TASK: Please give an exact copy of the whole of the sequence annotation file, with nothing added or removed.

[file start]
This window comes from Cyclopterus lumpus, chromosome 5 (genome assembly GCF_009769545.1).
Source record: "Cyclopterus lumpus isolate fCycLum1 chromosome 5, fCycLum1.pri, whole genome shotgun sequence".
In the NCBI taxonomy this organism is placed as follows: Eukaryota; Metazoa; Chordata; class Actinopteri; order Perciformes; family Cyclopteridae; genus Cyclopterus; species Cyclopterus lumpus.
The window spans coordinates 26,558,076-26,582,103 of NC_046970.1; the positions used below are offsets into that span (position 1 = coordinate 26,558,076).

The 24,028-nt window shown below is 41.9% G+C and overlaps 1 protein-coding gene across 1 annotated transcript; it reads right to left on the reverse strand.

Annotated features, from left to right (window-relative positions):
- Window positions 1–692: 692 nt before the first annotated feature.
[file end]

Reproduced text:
This window comes from Cyclopterus lumpus, chromosome 5 (genome assembly GCF_009769545.1).
Source record: "Cyclopterus lumpus isolate fCycLum1 chromosome 5, fCycLum1.pri, whole genome shotgun sequence".
In the NCBI taxonomy this organism is placed as follows: Eukaryota; Metazoa; Chordata; class Actinopteri; order Perciformes; family Cyclopteridae; genus Cyclopterus; species Cyclopterus lumpus.
The window spans coordinates 26,558,076-26,582,103 of NC_046970.1; the positions used below are offsets into that span (position 1 = coordinate 26,558,076).

The 24,028-nt window shown below is 41.9% G+C and overlaps 1 protein-coding gene across 1 annotated transcript; it reads right to left on the reverse strand.

Annotated features, from left to right (window-relative positions):
- Window positions 1–692: 692 nt before the first annotated feature.